So it was 1987, when you started making video game music, and your first title was for Famicom. But pretty soon after that you started making music for shooting games, for a company called Jaleco. You forged a style that was very unique for soundtracks of those kinds of action-oriented games. Can you tell us a bit about your approach for making music, both for games like P-47 and other shooting games at the time?

For starters, we were making a shooting game, so the company came up with the design. As the P-47 in the title suggests, this is a shooting game set in Europe during the Second World War. The reason why it has the subtitle The Freedom Fighter is that we didn’t want a game that celebrated war, but was instead about fighting for freedom. That was the concept of the game, and I didn’t want the concept of the music to be the horrors of war.

When I think about it, it’s a bit strange. It’s a realistic shooting game, but it’s not scary or violent music. It was more about fighting for freedom, exploring what freedom is. Freedom is happy and fun, so that’s the concept. It might not sound like good “battle music” at first listen, but that’s why it ended up the way it is.

P-47: The Freedom Fighter - Stage 1

During that era when you were making these Jaleco games, what equipment were you working on, and what was the process you’d have to go through to create this music?

Back then there was a PC called MSX. The sound chip of this MSX PC was the same chip that they used in the arcades. I would compose music on the MSX, and there was a Yamaha computer that could actually play back and implement the sound. First, I would make the song on the Yamaha MSX. Then, I would convert it into the programming needed for my work. That was the process. Depending on the designer, I would sometimes get specific orders saying “Do this,” or “Here’s the concept of the music.” Other times, they would just leave it up to me to decide.

I tended to get more of the “We’ll let you handle it” style of projects. Each time I just did things the way I wanted to. I would make something that I liked and felt suited the vision of the game. Sometimes it was techno, or rock, progressive rock, that kind of thing. I wouldn’t categorize things by the genre so much, and just go case-by-case with what was interesting.

What were the challenges and limitations you faced making music for arcade games at that time?

I don’t know if I would call it a problem, but nowadays you can record whatever music you want. Back then, the FM had eight sounds, the PCM had four sounds. I would have to figure out what to use and how to work with this limited tonal palette. It was a bit of a limitation, but we were trying to figure out what we could cram into these limitations, so I wouldn’t call it a difficulty so much as a fun challenge.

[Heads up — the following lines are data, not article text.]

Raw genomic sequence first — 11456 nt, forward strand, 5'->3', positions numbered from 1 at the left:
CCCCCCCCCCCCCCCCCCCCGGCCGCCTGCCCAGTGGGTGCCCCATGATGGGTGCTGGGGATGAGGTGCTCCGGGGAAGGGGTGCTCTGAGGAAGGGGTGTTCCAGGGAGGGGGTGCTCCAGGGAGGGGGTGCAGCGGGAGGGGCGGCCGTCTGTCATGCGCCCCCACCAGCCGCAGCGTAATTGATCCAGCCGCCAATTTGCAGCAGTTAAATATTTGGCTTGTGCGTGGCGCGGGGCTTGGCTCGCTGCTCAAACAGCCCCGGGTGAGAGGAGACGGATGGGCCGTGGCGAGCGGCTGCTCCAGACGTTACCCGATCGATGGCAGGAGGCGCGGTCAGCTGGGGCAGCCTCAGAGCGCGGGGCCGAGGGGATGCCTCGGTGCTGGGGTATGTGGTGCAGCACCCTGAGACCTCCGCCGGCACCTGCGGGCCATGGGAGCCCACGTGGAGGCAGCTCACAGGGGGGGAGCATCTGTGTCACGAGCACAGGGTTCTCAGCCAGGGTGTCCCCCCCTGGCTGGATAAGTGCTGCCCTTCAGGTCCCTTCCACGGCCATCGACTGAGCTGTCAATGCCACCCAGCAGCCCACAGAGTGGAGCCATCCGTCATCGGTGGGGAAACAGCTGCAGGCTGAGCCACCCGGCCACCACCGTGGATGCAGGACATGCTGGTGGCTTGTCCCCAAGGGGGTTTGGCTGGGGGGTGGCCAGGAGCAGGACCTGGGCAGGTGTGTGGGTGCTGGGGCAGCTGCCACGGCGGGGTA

There’s a game you worked on called Viewpoint, which came out on the Neo-Geo in 1992. It’s one of the most forward-thinking game soundtracks from a time when no one was really doing that style at all, putting dance music influences into video game music. Tell us about Viewpoint.

At that time, I wasn’t just making game music. I was also active as a DJ and had crossed over into the Japanese club music scene. So the first thing I did was breakbeats, beat-sampling. I thought maybe I could try it with games. This new platform called the Neo-Geo showed up and I felt that I could probably get some beats on it, so I tried and that was that.

Viewpoint - Stage 2

When we’re talking about the history of music in Tokyo, there was an explosion of club culture in the capital in the late ’80s and early ’90s. How exciting was it to get swept up in all of that?

At the end of the ’80s, before Yellow opened, there was this huge club called Goal that opened in Shibuya. The DJs from Chicago and New York would come to spin. There were also Japanese DJs that used to spin in New York that came back and became residents. That was kind of where house music really took off in Japan. Then you had Yellow, and that was when house just exploded heading into the ’90s. Every day was a ton of fun back then.

Could you tell us a bit about the technology of the Neo-Geo sound chip? What could it do that previous sound chips couldn’t?

Between the PCM’s for arcade games up to that point and the Neo-Geo’s PCM, there actually isn’t that much difference. The Neo-Geo PCM just had more capacity. It had, like, eight times greater capacity than the others, eight or 16 times more. It was bigger, so you could make longer tracks, and phrase sampling became possible. I’m just not sure if anyone besides me realized it. It’s possible I was the first to do phrase sampling in game music.

Back in the Neo-Geo days, the 1990s, we didn’t have any info coming in from the rest of the world. With Viewpoint in particular, I only learned after the fact that it had a bigger impact overseas than it did in Japan. Sometimes we would develop games specifically for overseas, like for the NES or Genesis, that wouldn’t be released over here in Japan. Once they shipped, we didn’t have any information about them, if they are popular or selling well or so on. We would only hear later, from the person in charge of foreign sales at the company. We really had no idea how the games we made were being received. That’s why it was only until later that I learned Viewpoint was a hit in Europe or North America or Central America.

By Nick Dwyer on November 30, 2017